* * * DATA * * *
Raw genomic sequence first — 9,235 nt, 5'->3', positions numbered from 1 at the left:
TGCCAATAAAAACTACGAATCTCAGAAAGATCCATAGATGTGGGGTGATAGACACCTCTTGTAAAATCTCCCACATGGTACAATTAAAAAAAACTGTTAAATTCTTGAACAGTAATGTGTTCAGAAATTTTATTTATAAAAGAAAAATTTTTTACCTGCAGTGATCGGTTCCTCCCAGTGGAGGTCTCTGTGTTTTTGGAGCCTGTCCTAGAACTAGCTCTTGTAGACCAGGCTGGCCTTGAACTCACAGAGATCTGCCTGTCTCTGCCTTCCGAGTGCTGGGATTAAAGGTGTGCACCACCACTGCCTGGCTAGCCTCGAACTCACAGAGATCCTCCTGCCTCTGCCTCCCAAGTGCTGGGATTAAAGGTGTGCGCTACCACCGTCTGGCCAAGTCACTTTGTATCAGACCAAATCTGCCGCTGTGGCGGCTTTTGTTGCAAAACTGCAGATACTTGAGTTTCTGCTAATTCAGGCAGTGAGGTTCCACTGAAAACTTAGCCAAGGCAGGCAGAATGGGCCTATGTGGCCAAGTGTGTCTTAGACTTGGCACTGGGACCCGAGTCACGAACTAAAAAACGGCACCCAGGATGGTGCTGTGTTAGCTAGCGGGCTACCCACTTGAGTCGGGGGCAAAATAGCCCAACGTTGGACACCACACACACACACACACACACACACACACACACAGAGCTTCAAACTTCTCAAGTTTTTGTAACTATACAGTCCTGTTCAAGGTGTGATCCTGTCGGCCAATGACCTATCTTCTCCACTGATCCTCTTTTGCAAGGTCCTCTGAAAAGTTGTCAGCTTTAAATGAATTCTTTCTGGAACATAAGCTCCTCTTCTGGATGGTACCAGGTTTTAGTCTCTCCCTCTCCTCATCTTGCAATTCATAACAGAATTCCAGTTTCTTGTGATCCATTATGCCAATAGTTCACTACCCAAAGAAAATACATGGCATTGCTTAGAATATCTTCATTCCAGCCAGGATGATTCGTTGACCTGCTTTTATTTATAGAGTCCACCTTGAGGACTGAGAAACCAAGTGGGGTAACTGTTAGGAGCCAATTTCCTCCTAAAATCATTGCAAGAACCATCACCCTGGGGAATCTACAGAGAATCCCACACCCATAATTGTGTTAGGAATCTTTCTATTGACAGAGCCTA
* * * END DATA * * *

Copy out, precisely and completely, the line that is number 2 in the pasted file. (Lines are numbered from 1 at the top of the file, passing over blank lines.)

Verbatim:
TGCCAATAAAAACTACGAATCTCAGAAAGATCCATAGATGTGGGGTGATAGACACCTCTTGTAAAATCTCCCACATGGTACAATTAAAAAAAACTGTTAAATTCTTGAACAGTAATGTGTTCAGAAATTTTATTTATAAAAGAAAAATTTTTTACCTGCAGTGATCGGTTCCTCCCAGTGGAGGTCTCTGTGTTTTTGGAGCCTGTCCTAGAACTAGCTCTTGTAGACCAGGCTGGCCTTGAACTCACAGAGATCTGCCTGTCTCTGCCTTCCGAGTGCTGGGATTAAAGGTGTGCACCACCACTGCCTGGCTAGCCTCGAACTCACAGAGATCCTCCTGCCTCTGCCTCCCAAGTGCTGGGATTAAAGGTGTGCGCTACCACCGTCTGGCCAAGTCACTTTGTATCAGACCAAATCTGCCGCTGTGGCGGCTTTTGTTGCAAAACTGCAGATACTTGAGTTTCTGCTAATTCAGGCAGTGAGGTTCCACTGAAAACTTAGCCAAGGCAGGCAGAATGGGCCTATGTGGCCAAGTGTGTCTTAGACTTGGCACTGGGACCCGAGTCACGAACTAAAAAACGGCACCCAGGATGGTGCTGTGTTAGCTAGCGGGCTACCCACTTGAGTCGGGGGCAAAATAGCCCAACGTTGGACACCACACACACACACACACACACACACACACACACAGAGCTTCAAACTTCTCAAGTTTTTGTAACTATACAGTCCTGTTCAAGGTGTGATCCTGTCGGCCAATGACCTATCTTCTCCACTGATCCTCTTTTGCAAGGTCCTCTGAAAAGTTGTCAGCTTTAAATGAATTCTTTCTGGAACATAAGCTCCTCTTCTGGATGGTACCAGGTTTTAGTCTCTCCCTCTCCTCATCTTGCAATTCATAACAGAATTCCAGTTTCTTGTGATCCATTATGCCAATAGTTCACTACCCAAAGAAAATACATGGCATTGCTTAGAATATCTTCATTCCAGCCAGGATGATTCGTTGACCTGCTTTTATTTATAGAGTCCACCTTGAGGACTGAGAAACCAAGTGGGGTAACTGTTAGGAGCCAATTTCCTCCTAAAATCATTGCAAGAACCATCACCCTGGGGAATCTACAGAGAATCCCACACCCATAATTGTGTTAGGAATCTTTCTATTGACAGAGCCTA